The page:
8. Pont Neuf: Pont Neuf: This bridge whose name means “new bridge” is actually the oldest in the city, the first to be built without any houses on it. It is studded with mascarons, or ghoulish faces, and its’ gothic
arches stretch across the Ile de la Cite and the river Seine. Take the steps down below to get great shots of the bridge with Paris peeking through its arches. Students like to congregate here at night for picnics and it a great place to make friends, meet people, and share some wine. (free)
9. Tour Montparnasse: This ugly, modern skyscraper in the middle of Montparnasse is disliked by Parisians so much that they have banned any other skyscrapers in the city. But the elevator (the fastest one in Europe) flings you up to the top of Tower. ($)
10. Musée Carnavalet: Paris’ history museum, located in the Marais and of great interest to French history nerds like me. The draw for photographers however is the inner courtyard of this centuries-old mansion whose neoclassical architecture is almost completely covered in red and green ivies. Take a seat by the giant rosebushes, and take some pics! (free)
On my street they sell life,
Prices written in chalk on small black boards
Every day (except Monday)
The wares are laid out,
Polished and placed next to shiny ripe eggplants and crimson apples
Stacked into produce pyramids
Bought by the handful of eager pedestrians
Sandwiched between smelly mold-covered goat cheese (the best in France)
And rolling by bottles of gem-red wine
Here is where life does its dance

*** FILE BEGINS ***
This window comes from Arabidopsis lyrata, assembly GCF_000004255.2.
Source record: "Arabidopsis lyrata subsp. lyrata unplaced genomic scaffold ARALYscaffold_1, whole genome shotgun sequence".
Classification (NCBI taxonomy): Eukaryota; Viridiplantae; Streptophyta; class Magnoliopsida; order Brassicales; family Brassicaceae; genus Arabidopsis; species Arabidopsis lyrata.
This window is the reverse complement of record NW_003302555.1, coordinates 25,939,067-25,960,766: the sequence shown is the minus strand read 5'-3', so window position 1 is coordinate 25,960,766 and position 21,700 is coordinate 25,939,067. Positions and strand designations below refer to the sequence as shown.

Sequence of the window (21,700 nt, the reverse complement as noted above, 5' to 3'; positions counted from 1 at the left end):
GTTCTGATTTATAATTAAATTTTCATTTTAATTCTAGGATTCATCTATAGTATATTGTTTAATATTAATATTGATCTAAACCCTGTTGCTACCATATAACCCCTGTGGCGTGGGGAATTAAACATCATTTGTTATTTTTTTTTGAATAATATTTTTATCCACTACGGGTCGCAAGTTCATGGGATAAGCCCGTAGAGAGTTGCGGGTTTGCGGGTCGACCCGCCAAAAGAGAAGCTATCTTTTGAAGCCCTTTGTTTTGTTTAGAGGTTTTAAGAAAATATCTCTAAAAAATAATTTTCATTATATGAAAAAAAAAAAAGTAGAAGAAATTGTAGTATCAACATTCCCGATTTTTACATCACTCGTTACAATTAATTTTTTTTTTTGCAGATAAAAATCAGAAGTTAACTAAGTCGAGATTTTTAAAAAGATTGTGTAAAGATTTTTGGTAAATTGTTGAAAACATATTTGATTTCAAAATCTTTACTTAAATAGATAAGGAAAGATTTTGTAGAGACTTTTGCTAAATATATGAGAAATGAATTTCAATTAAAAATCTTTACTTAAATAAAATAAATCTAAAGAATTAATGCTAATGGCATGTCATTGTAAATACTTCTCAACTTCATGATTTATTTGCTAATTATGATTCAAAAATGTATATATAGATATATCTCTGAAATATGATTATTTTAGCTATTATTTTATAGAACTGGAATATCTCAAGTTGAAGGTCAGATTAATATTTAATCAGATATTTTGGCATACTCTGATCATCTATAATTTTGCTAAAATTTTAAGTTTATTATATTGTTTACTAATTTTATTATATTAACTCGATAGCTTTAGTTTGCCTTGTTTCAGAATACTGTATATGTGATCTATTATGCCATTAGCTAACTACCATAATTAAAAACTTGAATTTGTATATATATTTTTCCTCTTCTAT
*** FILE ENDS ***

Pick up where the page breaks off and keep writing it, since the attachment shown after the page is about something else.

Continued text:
Pain d’épices and piles of spices
Near the butcher who thinly slices
All sorts of collections of lamb, beef and rabbit
The fishmonger piles it
On top of the scallops and urchins
It’s nestled between pink roses, blue daisies, and orange sunflowers
But smells sweeter yet than that
This life walks slowly, listening
To the rush of the fountain
Feels soft angora sweaters
Gazes over tables piled high with 4 euro handbags
“Mirabelles! Les plus belles!”
Every day (except Monday)
They sell life on my street
But you can never buy it.
To many of it’s artist habitues, the Parisian neighborhood of Montparnasse was known simply as ‘The Quarter’. Here the cancan and the polka were introduced to the city, new philosophies were born at shaky sidewalk tables, and crazy poets walked pet lobsters on leashes. In Hemingway’s The Sun Also Rises, written in part at the café La Closerie des Lilas (see restaurant list below), the character Jake explains that one doesn’t have to live in the neighborhood to belong to it : “Perfectly good Quarterites live outside the actual boundaries of Montparnasse. They can live anywhere, as long as they come to the Quarter to think.” Continue reading
Some of the best things in life and in Paris… Continue reading